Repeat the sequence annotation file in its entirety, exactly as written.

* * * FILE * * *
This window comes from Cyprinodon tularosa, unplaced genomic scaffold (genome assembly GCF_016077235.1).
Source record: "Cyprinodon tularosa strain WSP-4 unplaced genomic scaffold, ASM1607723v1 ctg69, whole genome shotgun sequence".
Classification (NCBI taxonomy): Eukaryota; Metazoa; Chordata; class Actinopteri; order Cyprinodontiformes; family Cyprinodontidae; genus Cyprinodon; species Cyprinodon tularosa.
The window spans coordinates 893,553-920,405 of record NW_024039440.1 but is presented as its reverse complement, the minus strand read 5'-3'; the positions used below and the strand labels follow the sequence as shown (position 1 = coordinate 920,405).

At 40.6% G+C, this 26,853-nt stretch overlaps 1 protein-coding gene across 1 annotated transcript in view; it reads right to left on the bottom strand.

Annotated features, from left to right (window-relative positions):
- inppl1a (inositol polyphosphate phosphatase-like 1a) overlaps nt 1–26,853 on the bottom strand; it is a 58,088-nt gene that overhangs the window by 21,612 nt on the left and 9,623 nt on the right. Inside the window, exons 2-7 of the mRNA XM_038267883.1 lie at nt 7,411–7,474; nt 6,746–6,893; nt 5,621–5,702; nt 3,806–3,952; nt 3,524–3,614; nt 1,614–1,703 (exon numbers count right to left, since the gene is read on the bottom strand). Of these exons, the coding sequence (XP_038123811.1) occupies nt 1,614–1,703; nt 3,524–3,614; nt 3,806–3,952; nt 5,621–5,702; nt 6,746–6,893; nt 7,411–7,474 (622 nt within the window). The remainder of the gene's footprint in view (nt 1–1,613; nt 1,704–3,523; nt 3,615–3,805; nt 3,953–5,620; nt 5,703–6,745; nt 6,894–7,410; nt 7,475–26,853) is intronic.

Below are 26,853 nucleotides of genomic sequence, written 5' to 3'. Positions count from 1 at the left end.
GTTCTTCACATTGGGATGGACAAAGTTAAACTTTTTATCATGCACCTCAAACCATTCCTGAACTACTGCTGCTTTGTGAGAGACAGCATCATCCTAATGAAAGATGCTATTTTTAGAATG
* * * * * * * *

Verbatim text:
This window comes from Cyprinodon tularosa, unplaced genomic scaffold (genome assembly GCF_016077235.1).
Source record: "Cyprinodon tularosa strain WSP-4 unplaced genomic scaffold, ASM1607723v1 ctg69, whole genome shotgun sequence".
Classification (NCBI taxonomy): Eukaryota; Metazoa; Chordata; class Actinopteri; order Cyprinodontiformes; family Cyprinodontidae; genus Cyprinodon; species Cyprinodon tularosa.
The window spans coordinates 893,553-920,405 of record NW_024039440.1 but is presented as its reverse complement, the minus strand read 5'-3'; the positions used below and the strand labels follow the sequence as shown (position 1 = coordinate 920,405).

At 40.6% G+C, this 26,853-nt stretch overlaps 1 protein-coding gene across 1 annotated transcript in view; it reads right to left on the bottom strand.

Annotated features, from left to right (window-relative positions):
- inppl1a (inositol polyphosphate phosphatase-like 1a) overlaps nt 1–26,853 on the bottom strand; it is a 58,088-nt gene that overhangs the window by 21,612 nt on the left and 9,623 nt on the right. Inside the window, exons 2-7 of the mRNA XM_038267883.1 lie at nt 7,411–7,474; nt 6,746–6,893; nt 5,621–5,702; nt 3,806–3,952; nt 3,524–3,614; nt 1,614–1,703 (exon numbers count right to left, since the gene is read on the bottom strand). Of these exons, the coding sequence (XP_038123811.1) occupies nt 1,614–1,703; nt 3,524–3,614; nt 3,806–3,952; nt 5,621–5,702; nt 6,746–6,893; nt 7,411–7,474 (622 nt within the window). The remainder of the gene's footprint in view (nt 1–1,613; nt 1,704–3,523; nt 3,615–3,805; nt 3,953–5,620; nt 5,703–6,745; nt 6,894–7,410; nt 7,475–26,853) is intronic.

Below are 26,853 nucleotides of genomic sequence, written 5' to 3'. Positions count from 1 at the left end.
GTTCTTCACATTGGGATGGACAAAGTTAAACTTTTTATCATGCACCTCAAACCATTCCTGAACTACTGCTGCTTTGTGAGAGACAGCATCATCCTAATGAAAGATGCTATTTTTAGAATG